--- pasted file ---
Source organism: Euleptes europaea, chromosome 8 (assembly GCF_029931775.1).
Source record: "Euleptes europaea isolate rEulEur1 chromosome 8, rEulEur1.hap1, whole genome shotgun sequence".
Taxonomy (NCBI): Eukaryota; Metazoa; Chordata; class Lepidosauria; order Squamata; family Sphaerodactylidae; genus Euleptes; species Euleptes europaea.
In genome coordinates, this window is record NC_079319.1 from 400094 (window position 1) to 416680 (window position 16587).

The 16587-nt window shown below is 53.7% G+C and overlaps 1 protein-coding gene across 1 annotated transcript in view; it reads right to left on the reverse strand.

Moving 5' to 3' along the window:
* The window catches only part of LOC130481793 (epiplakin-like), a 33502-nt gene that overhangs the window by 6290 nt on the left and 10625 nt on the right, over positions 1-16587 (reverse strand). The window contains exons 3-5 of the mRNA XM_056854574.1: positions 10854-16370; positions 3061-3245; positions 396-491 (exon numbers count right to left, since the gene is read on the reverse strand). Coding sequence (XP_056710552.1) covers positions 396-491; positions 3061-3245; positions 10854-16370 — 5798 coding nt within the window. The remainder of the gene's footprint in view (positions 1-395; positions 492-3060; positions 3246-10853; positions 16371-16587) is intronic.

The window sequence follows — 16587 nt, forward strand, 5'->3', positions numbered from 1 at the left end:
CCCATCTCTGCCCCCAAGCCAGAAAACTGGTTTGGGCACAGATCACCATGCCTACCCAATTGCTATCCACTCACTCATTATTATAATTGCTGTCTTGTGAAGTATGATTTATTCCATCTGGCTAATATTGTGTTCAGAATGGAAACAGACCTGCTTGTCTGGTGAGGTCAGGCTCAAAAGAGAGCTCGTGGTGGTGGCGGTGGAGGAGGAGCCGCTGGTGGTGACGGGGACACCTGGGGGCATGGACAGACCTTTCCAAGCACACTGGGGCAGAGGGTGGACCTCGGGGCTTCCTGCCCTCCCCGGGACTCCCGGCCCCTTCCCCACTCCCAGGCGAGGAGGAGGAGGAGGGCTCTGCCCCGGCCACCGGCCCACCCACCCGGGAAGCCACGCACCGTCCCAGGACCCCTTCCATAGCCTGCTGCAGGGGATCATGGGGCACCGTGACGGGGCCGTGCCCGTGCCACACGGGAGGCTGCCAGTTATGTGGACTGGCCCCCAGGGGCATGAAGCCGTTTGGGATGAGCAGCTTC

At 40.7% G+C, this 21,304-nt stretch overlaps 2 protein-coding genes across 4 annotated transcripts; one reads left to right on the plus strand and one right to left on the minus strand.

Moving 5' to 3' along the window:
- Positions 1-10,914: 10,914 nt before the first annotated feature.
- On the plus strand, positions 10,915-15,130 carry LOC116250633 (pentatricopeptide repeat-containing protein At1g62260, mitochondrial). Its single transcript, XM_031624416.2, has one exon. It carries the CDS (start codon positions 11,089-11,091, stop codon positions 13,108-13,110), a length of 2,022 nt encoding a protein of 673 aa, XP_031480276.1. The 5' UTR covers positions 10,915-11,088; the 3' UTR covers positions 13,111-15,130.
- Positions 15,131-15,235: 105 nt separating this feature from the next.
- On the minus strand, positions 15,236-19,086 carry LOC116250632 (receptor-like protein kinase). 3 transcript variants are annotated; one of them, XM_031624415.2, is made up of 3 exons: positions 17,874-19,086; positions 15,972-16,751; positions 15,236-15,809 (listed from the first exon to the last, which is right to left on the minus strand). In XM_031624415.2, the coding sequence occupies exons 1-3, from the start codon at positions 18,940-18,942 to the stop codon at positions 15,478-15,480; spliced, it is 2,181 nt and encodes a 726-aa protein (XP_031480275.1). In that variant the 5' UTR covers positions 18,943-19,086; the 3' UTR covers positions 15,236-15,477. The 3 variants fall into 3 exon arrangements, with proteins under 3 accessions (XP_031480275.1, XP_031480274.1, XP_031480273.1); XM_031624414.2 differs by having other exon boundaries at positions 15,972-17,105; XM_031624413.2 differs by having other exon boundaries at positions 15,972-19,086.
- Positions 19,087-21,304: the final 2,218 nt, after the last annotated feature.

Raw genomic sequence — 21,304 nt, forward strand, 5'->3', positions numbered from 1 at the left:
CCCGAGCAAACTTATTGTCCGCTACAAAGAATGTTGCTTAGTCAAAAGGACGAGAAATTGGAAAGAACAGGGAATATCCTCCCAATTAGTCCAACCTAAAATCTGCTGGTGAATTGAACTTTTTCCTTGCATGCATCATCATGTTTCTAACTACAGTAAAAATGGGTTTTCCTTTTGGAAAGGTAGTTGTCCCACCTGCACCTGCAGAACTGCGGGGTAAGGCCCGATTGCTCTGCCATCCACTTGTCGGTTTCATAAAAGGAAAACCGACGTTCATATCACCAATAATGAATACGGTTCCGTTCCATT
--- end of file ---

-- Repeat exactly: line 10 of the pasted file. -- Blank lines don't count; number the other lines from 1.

At 40.7% G+C, this 21,304-nt stretch overlaps 2 protein-coding genes across 4 annotated transcripts; one reads left to right on the plus strand and one right to left on the minus strand.